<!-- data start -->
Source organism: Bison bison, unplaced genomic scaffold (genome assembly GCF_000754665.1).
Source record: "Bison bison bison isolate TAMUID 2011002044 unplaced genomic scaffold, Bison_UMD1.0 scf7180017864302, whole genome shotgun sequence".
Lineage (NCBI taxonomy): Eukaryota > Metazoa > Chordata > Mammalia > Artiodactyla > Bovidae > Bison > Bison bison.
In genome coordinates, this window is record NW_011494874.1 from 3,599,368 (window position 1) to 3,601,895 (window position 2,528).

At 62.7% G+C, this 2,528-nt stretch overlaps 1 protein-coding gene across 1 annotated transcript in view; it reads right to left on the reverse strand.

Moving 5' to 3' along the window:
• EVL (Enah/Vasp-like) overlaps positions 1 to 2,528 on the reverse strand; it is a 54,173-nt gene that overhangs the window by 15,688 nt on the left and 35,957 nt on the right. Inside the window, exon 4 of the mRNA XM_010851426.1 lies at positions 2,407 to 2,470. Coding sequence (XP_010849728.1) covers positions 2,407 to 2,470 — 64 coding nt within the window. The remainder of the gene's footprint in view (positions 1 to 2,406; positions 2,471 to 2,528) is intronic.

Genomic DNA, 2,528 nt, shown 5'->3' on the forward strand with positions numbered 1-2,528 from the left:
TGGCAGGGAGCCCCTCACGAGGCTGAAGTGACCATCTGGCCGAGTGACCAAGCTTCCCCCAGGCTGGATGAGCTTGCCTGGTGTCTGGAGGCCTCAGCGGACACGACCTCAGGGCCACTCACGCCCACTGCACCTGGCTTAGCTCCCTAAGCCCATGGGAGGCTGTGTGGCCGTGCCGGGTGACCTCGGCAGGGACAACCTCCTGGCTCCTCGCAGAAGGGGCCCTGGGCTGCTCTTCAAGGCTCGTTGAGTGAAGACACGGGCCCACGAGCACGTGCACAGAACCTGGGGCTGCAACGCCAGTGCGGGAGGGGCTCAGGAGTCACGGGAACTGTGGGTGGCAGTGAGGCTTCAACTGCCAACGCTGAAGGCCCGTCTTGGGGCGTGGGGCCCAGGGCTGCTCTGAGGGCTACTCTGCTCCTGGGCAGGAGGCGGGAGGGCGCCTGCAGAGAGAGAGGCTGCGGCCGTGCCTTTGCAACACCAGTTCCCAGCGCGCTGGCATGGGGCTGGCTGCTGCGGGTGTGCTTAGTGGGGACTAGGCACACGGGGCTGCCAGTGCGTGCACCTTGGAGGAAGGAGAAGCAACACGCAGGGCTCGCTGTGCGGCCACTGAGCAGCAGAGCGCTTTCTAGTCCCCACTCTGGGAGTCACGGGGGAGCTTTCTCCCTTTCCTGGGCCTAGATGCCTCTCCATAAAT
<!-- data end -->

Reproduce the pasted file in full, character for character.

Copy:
Source organism: Bison bison, unplaced genomic scaffold (genome assembly GCF_000754665.1).
Source record: "Bison bison bison isolate TAMUID 2011002044 unplaced genomic scaffold, Bison_UMD1.0 scf7180017864302, whole genome shotgun sequence".
Lineage (NCBI taxonomy): Eukaryota > Metazoa > Chordata > Mammalia > Artiodactyla > Bovidae > Bison > Bison bison.
In genome coordinates, this window is record NW_011494874.1 from 3,599,368 (window position 1) to 3,601,895 (window position 2,528).

At 62.7% G+C, this 2,528-nt stretch overlaps 1 protein-coding gene across 1 annotated transcript in view; it reads right to left on the reverse strand.

Moving 5' to 3' along the window:
• EVL (Enah/Vasp-like) overlaps positions 1 to 2,528 on the reverse strand; it is a 54,173-nt gene that overhangs the window by 15,688 nt on the left and 35,957 nt on the right. Inside the window, exon 4 of the mRNA XM_010851426.1 lies at positions 2,407 to 2,470. Coding sequence (XP_010849728.1) covers positions 2,407 to 2,470 — 64 coding nt within the window. The remainder of the gene's footprint in view (positions 1 to 2,406; positions 2,471 to 2,528) is intronic.

Genomic DNA, 2,528 nt, shown 5'->3' on the forward strand with positions numbered 1-2,528 from the left:
TGGCAGGGAGCCCCTCACGAGGCTGAAGTGACCATCTGGCCGAGTGACCAAGCTTCCCCCAGGCTGGATGAGCTTGCCTGGTGTCTGGAGGCCTCAGCGGACACGACCTCAGGGCCACTCACGCCCACTGCACCTGGCTTAGCTCCCTAAGCCCATGGGAGGCTGTGTGGCCGTGCCGGGTGACCTCGGCAGGGACAACCTCCTGGCTCCTCGCAGAAGGGGCCCTGGGCTGCTCTTCAAGGCTCGTTGAGTGAAGACACGGGCCCACGAGCACGTGCACAGAACCTGGGGCTGCAACGCCAGTGCGGGAGGGGCTCAGGAGTCACGGGAACTGTGGGTGGCAGTGAGGCTTCAACTGCCAACGCTGAAGGCCCGTCTTGGGGCGTGGGGCCCAGGGCTGCTCTGAGGGCTACTCTGCTCCTGGGCAGGAGGCGGGAGGGCGCCTGCAGAGAGAGAGGCTGCGGCCGTGCCTTTGCAACACCAGTTCCCAGCGCGCTGGCATGGGGCTGGCTGCTGCGGGTGTGCTTAGTGGGGACTAGGCACACGGGGCTGCCAGTGCGTGCACCTTGGAGGAAGGAGAAGCAACACGCAGGGCTCGCTGTGCGGCCACTGAGCAGCAGAGCGCTTTCTAGTCCCCACTCTGGGAGTCACGGGGGAGCTTTCTCCCTTTCCTGGGCCTAGATGCCTCTCCATAAAT